CINNAMON SPICE, a six-year-old half-sister to Grade 1 winner Violence, brought $700,000 from International Equities Holding at Tuesday’s final session of the 2017 Fasig-Tipton Kentucky Winter Mixed Sale at the Newtown Paddocks in Lexington. Offered as a racing or broodmare prospect by Taylor Made Sales Agency, agent for Fox Hill Farms, Cinnamon Spice toured the ring as Hip No. 345
The Kentucky-bred daughter of Candy Ride possesses a current mark of 9-4-0-2, $144,820. She is out of the Gone West mare Violent Beauty, whose best runner, Violence, captured the 2012 CashCall Futurity (G1) at Hollywood Park.
Cinnamon Spice’s third dam was the Hall of Fame champion Sky Beauty and her fourth dam is Maplejinsky, a half-sister to European champion sprinter Dayjur whose descendants also include Grade 1 scorers Point of Entry, Pine Island, Pleasant Home, and Tale of Ekati.
The second highest price of the session was GLORY, who was the last horse through the ring as Hip 640. The Grade 2-placed five-year-old, also offered as a racing or broodmare prospect by Fox Hill with Taylor Made serving as agent, was gaveled down to Abdullah Saeed Almaddah for $300,000.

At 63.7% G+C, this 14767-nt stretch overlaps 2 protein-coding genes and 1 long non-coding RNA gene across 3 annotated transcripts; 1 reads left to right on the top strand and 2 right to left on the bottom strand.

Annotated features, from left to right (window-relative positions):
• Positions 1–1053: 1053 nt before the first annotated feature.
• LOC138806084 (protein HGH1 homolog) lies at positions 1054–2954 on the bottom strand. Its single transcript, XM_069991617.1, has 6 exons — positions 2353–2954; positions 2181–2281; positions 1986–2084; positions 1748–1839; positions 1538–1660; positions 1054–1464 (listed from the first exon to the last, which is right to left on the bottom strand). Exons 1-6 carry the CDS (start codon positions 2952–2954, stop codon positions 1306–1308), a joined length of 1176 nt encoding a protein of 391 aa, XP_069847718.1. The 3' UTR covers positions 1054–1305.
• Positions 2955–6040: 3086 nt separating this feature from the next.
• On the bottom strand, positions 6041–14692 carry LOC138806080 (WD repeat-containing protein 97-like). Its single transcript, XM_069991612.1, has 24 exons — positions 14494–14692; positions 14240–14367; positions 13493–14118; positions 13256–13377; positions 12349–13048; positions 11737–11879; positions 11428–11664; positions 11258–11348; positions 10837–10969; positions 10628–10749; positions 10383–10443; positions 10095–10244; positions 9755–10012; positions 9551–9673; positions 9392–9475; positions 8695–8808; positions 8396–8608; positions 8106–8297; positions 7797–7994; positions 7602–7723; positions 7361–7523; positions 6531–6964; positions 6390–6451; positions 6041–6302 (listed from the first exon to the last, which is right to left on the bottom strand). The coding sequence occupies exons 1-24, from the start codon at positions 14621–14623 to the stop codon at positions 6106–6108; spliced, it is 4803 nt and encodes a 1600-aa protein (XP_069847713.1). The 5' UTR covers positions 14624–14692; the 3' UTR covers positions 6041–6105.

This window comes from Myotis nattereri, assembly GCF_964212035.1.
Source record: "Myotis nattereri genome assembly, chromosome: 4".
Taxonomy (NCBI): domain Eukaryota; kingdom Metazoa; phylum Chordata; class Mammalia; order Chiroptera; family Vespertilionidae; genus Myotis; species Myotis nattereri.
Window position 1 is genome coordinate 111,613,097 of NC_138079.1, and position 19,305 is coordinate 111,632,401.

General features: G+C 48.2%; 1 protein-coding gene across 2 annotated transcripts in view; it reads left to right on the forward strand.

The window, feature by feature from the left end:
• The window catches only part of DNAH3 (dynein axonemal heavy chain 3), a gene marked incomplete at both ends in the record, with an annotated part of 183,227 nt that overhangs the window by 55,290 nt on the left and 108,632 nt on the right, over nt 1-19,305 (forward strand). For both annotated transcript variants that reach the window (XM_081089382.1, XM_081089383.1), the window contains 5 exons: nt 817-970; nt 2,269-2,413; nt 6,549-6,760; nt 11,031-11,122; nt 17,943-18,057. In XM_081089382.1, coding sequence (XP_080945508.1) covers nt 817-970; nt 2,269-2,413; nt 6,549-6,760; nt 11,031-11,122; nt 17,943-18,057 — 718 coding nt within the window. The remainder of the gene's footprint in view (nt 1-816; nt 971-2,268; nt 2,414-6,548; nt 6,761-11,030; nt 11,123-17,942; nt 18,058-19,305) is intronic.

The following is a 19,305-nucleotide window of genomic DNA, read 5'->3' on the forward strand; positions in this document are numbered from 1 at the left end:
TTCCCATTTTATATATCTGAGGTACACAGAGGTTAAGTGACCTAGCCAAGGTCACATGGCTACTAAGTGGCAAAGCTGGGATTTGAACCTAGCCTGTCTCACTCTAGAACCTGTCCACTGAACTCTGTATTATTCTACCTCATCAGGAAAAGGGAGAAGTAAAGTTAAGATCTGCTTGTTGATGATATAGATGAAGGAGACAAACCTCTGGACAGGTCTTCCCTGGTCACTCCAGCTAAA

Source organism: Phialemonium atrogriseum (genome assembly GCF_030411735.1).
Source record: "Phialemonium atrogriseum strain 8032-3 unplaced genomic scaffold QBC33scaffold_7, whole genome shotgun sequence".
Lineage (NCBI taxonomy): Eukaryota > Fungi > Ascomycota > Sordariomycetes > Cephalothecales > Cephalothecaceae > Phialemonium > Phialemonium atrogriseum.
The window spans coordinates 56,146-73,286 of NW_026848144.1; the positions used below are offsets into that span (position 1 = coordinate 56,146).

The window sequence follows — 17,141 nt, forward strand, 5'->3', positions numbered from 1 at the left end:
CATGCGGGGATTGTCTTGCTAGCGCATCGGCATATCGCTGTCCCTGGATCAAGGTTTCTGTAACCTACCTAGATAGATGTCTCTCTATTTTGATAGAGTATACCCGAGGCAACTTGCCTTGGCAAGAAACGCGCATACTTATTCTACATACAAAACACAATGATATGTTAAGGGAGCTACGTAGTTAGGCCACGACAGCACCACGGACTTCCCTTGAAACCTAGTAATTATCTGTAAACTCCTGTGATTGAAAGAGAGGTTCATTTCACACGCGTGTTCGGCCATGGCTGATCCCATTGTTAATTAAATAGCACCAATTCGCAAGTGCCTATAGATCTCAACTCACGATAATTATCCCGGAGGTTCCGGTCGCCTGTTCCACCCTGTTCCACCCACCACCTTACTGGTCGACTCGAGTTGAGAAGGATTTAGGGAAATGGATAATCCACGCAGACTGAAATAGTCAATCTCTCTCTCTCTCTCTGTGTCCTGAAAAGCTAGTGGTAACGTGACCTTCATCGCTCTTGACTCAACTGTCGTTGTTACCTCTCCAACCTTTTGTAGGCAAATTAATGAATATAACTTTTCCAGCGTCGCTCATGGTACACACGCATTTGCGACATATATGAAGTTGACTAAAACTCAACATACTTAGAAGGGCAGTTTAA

By Tapit, Glory possesses a mark of 15-3-4-2, $202,690. She’s been stakes-placed four times, the best being a second in the 2016 Santa Ana (G2). Glory also placed in the 2015 runnings of the Robert J. Frankel (G3), Santa Ysabel (G3), and California Oaks.
Out of Ki Maniere, a daughter of Sadler’s Wells and Grade 1 winner Dress to Thrill, Glory descends from Irish highweight and classic winner Trusted Partner, whose descendants also include European highweight Free Eagle and Irish champions Easy to Copy, Lisieux Rose, Custom Cut, and Sapphire.
Although business was down Tuesday compared to last year’s corresponding session, the two-day auction saw increases in gross and average but a small dip in median. On Tuesday, 187 horses sold for $4,799,500, a decline of 3.4 percent from last year when 157 head brought $4,966,100. The session average was off 18.9 percent, from $31,631 to $25,666, while the median dipped 33.3 percent, from $12,000 to $8,000.
Cumulatively, 351 horses sold for $9,501,800, a rise of 15 percent over 2016 when $8,260,600 was grossed from the sale of 341 horses. The average rose 11.7 percent, from $24,225 to $27,071, while the median declined 5.3 percent, from $9,500 to $9,000.
Full results can be viewed at fasigtipton.com.